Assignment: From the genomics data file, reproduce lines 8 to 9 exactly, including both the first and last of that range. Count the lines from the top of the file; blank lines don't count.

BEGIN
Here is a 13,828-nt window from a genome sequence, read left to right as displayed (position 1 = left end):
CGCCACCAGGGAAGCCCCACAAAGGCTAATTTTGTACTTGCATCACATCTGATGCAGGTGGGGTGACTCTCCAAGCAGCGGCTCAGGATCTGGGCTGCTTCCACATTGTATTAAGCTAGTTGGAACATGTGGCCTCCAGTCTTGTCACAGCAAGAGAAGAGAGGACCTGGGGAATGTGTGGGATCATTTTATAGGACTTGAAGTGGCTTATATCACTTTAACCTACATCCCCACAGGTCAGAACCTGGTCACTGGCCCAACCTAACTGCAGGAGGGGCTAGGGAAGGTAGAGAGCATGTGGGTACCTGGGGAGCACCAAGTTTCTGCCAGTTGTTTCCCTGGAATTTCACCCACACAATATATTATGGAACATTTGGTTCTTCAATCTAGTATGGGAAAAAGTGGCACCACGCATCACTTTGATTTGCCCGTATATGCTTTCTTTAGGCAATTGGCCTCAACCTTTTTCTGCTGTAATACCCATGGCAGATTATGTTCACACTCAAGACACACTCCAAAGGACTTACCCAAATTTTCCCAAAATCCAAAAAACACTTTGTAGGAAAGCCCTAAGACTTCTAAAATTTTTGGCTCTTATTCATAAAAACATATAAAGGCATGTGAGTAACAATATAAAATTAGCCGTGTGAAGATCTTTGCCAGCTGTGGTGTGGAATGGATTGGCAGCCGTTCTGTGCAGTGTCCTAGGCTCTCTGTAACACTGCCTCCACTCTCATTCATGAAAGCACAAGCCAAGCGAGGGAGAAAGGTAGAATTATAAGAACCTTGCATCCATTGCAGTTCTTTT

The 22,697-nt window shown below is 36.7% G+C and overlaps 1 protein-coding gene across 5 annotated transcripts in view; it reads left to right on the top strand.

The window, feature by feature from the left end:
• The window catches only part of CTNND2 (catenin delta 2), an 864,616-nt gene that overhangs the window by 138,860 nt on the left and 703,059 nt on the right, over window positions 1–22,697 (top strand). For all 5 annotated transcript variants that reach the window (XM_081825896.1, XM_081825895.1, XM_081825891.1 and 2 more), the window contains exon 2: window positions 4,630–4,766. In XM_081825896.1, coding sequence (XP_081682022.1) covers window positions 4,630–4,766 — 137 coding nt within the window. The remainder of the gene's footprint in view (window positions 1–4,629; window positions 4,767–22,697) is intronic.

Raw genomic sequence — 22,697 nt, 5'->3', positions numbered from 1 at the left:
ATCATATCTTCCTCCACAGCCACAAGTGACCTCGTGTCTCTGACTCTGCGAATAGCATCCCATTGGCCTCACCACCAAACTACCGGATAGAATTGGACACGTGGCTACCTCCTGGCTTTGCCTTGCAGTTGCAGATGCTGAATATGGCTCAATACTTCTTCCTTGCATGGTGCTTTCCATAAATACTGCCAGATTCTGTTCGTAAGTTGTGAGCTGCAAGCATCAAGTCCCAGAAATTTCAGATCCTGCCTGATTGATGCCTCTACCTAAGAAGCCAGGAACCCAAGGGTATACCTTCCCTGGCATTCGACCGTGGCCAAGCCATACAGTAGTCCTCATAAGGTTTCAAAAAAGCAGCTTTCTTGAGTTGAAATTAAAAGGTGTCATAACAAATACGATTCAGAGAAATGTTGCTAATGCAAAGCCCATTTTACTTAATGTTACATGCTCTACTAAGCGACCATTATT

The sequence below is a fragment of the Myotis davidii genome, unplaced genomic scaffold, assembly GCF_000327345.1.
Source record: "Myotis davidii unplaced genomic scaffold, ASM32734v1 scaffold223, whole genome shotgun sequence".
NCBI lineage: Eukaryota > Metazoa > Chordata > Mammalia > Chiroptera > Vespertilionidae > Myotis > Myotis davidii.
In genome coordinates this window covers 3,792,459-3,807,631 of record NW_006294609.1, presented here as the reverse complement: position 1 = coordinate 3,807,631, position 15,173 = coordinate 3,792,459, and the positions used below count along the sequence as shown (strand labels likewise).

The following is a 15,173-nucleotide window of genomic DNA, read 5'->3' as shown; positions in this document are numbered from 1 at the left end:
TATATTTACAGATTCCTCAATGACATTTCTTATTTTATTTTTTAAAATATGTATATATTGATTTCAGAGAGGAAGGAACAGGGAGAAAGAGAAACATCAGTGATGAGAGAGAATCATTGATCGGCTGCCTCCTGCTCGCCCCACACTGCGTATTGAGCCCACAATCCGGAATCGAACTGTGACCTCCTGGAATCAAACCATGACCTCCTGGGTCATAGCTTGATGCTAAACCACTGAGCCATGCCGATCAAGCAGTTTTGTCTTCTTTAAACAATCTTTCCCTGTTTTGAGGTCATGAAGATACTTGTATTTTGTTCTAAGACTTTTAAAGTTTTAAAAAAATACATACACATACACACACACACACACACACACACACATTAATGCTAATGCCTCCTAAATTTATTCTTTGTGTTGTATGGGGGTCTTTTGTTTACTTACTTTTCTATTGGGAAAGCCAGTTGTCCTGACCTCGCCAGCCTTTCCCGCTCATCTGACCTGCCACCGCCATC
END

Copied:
The sequence below is a fragment of the Myotis davidii genome, unplaced genomic scaffold, assembly GCF_000327345.1.
Source record: "Myotis davidii unplaced genomic scaffold, ASM32734v1 scaffold223, whole genome shotgun sequence".